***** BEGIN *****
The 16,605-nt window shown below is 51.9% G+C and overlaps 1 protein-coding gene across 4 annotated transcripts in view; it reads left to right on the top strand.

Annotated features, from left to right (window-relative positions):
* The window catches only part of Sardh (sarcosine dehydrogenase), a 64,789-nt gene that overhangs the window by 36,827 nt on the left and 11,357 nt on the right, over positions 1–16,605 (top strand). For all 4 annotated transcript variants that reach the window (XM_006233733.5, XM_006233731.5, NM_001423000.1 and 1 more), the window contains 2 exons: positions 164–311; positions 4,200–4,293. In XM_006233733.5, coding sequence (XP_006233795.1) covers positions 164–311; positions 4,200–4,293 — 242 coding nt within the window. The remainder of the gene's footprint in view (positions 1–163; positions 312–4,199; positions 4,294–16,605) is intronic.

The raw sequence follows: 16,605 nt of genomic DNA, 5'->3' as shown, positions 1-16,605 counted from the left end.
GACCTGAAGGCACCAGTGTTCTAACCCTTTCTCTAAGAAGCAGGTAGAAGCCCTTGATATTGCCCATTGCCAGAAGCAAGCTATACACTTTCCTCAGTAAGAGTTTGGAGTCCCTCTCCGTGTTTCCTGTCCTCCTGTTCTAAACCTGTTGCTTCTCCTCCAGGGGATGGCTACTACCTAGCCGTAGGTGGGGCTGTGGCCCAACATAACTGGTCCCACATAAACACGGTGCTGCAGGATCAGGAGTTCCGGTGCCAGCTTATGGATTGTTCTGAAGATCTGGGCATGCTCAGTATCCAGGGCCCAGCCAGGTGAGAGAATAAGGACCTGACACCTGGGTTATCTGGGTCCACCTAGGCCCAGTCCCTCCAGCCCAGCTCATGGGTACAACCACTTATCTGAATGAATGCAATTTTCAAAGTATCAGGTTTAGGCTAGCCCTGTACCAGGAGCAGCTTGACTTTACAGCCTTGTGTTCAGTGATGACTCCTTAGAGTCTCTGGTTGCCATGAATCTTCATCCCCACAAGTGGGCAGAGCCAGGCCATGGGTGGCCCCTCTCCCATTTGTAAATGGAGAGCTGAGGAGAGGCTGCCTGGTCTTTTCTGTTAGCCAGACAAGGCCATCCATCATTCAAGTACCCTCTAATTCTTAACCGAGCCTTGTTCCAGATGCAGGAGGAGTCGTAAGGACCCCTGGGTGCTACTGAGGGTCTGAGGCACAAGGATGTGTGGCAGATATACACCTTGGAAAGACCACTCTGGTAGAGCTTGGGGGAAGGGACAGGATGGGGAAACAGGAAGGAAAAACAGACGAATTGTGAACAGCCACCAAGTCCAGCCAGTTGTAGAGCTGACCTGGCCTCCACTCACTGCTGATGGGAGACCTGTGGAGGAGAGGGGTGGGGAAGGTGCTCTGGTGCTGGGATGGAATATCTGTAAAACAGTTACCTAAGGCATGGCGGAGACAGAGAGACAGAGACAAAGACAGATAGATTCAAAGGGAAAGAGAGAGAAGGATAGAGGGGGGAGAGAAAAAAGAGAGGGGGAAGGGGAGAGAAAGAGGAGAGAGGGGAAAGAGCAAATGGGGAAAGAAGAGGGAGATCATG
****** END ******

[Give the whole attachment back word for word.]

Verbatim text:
The 16,605-nt window shown below is 51.9% G+C and overlaps 1 protein-coding gene across 4 annotated transcripts in view; it reads left to right on the top strand.

Annotated features, from left to right (window-relative positions):
* The window catches only part of Sardh (sarcosine dehydrogenase), a 64,789-nt gene that overhangs the window by 36,827 nt on the left and 11,357 nt on the right, over positions 1–16,605 (top strand). For all 4 annotated transcript variants that reach the window (XM_006233733.5, XM_006233731.5, NM_001423000.1 and 1 more), the window contains 2 exons: positions 164–311; positions 4,200–4,293. In XM_006233733.5, coding sequence (XP_006233795.1) covers positions 164–311; positions 4,200–4,293 — 242 coding nt within the window. The remainder of the gene's footprint in view (positions 1–163; positions 312–4,199; positions 4,294–16,605) is intronic.

The raw sequence follows: 16,605 nt of genomic DNA, 5'->3' as shown, positions 1-16,605 counted from the left end.
GACCTGAAGGCACCAGTGTTCTAACCCTTTCTCTAAGAAGCAGGTAGAAGCCCTTGATATTGCCCATTGCCAGAAGCAAGCTATACACTTTCCTCAGTAAGAGTTTGGAGTCCCTCTCCGTGTTTCCTGTCCTCCTGTTCTAAACCTGTTGCTTCTCCTCCAGGGGATGGCTACTACCTAGCCGTAGGTGGGGCTGTGGCCCAACATAACTGGTCCCACATAAACACGGTGCTGCAGGATCAGGAGTTCCGGTGCCAGCTTATGGATTGTTCTGAAGATCTGGGCATGCTCAGTATCCAGGGCCCAGCCAGGTGAGAGAATAAGGACCTGACACCTGGGTTATCTGGGTCCACCTAGGCCCAGTCCCTCCAGCCCAGCTCATGGGTACAACCACTTATCTGAATGAATGCAATTTTCAAAGTATCAGGTTTAGGCTAGCCCTGTACCAGGAGCAGCTTGACTTTACAGCCTTGTGTTCAGTGATGACTCCTTAGAGTCTCTGGTTGCCATGAATCTTCATCCCCACAAGTGGGCAGAGCCAGGCCATGGGTGGCCCCTCTCCCATTTGTAAATGGAGAGCTGAGGAGAGGCTGCCTGGTCTTTTCTGTTAGCCAGACAAGGCCATCCATCATTCAAGTACCCTCTAATTCTTAACCGAGCCTTGTTCCAGATGCAGGAGGAGTCGTAAGGACCCCTGGGTGCTACTGAGGGTCTGAGGCACAAGGATGTGTGGCAGATATACACCTTGGAAAGACCACTCTGGTAGAGCTTGGGGGAAGGGACAGGATGGGGAAACAGGAAGGAAAAACAGACGAATTGTGAACAGCCACCAAGTCCAGCCAGTTGTAGAGCTGACCTGGCCTCCACTCACTGCTGATGGGAGACCTGTGGAGGAGAGGGGTGGGGAAGGTGCTCTGGTGCTGGGATGGAATATCTGTAAAACAGTTACCTAAGGCATGGCGGAGACAGAGAGACAGAGACAAAGACAGATAGATTCAAAGGGAAAGAGAGAGAAGGATAGAGGGGGGAGAGAAAAAAGAGAGGGGGAAGGGGAGAGAAAGAGGAGAGAGGGGAAAGAGCAAATGGGGAAAGAAGAGGGAGATCATG